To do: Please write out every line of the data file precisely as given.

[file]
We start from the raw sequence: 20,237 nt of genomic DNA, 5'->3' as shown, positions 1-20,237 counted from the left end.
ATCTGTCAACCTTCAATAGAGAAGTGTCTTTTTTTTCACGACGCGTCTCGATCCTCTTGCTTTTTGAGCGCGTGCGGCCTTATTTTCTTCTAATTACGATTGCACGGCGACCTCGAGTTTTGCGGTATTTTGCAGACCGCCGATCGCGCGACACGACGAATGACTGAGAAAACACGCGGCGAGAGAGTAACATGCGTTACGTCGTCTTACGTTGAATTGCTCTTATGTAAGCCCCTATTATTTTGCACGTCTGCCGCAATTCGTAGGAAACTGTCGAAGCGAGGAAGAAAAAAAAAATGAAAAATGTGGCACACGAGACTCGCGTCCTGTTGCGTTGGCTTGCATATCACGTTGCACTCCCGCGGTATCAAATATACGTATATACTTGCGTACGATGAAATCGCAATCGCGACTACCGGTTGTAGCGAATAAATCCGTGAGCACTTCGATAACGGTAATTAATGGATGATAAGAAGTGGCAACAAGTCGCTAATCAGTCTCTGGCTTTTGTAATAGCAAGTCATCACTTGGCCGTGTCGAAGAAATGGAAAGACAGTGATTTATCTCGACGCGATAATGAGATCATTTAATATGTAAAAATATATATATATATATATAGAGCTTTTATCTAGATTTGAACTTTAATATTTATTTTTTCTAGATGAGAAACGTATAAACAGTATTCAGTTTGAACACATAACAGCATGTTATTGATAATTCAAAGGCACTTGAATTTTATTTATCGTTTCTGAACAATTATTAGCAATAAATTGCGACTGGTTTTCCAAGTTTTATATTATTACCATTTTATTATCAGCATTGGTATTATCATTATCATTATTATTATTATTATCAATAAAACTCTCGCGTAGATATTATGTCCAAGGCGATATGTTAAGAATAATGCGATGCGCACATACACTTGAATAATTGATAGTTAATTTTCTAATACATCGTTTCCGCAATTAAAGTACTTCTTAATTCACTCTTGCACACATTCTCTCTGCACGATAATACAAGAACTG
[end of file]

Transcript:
We start from the raw sequence: 20,237 nt of genomic DNA, 5'->3' as shown, positions 1-20,237 counted from the left end.
ATCTGTCAACCTTCAATAGAGAAGTGTCTTTTTTTTCACGACGCGTCTCGATCCTCTTGCTTTTTGAGCGCGTGCGGCCTTATTTTCTTCTAATTACGATTGCACGGCGACCTCGAGTTTTGCGGTATTTTGCAGACCGCCGATCGCGCGACACGACGAATGACTGAGAAAACACGCGGCGAGAGAGTAACATGCGTTACGTCGTCTTACGTTGAATTGCTCTTATGTAAGCCCCTATTATTTTGCACGTCTGCCGCAATTCGTAGGAAACTGTCGAAGCGAGGAAGAAAAAAAAAATGAAAAATGTGGCACACGAGACTCGCGTCCTGTTGCGTTGGCTTGCATATCACGTTGCACTCCCGCGGTATCAAATATACGTATATACTTGCGTACGATGAAATCGCAATCGCGACTACCGGTTGTAGCGAATAAATCCGTGAGCACTTCGATAACGGTAATTAATGGATGATAAGAAGTGGCAACAAGTCGCTAATCAGTCTCTGGCTTTTGTAATAGCAAGTCATCACTTGGCCGTGTCGAAGAAATGGAAAGACAGTGATTTATCTCGACGCGATAATGAGATCATTTAATATGTAAAAATATATATATATATATATAGAGCTTTTATCTAGATTTGAACTTTAATATTTATTTTTTCTAGATGAGAAACGTATAAACAGTATTCAGTTTGAACACATAACAGCATGTTATTGATAATTCAAAGGCACTTGAATTTTATTTATCGTTTCTGAACAATTATTAGCAATAAATTGCGACTGGTTTTCCAAGTTTTATATTATTACCATTTTATTATCAGCATTGGTATTATCATTATCATTATTATTATTATTATCAATAAAACTCTCGCGTAGATATTATGTCCAAGGCGATATGTTAAGAATAATGCGATGCGCACATACACTTGAATAATTGATAGTTAATTTTCTAATACATCGTTTCCGCAATTAAAGTACTTCTTAATTCACTCTTGCACACATTCTCTCTGCACGATAATACAAGAACTG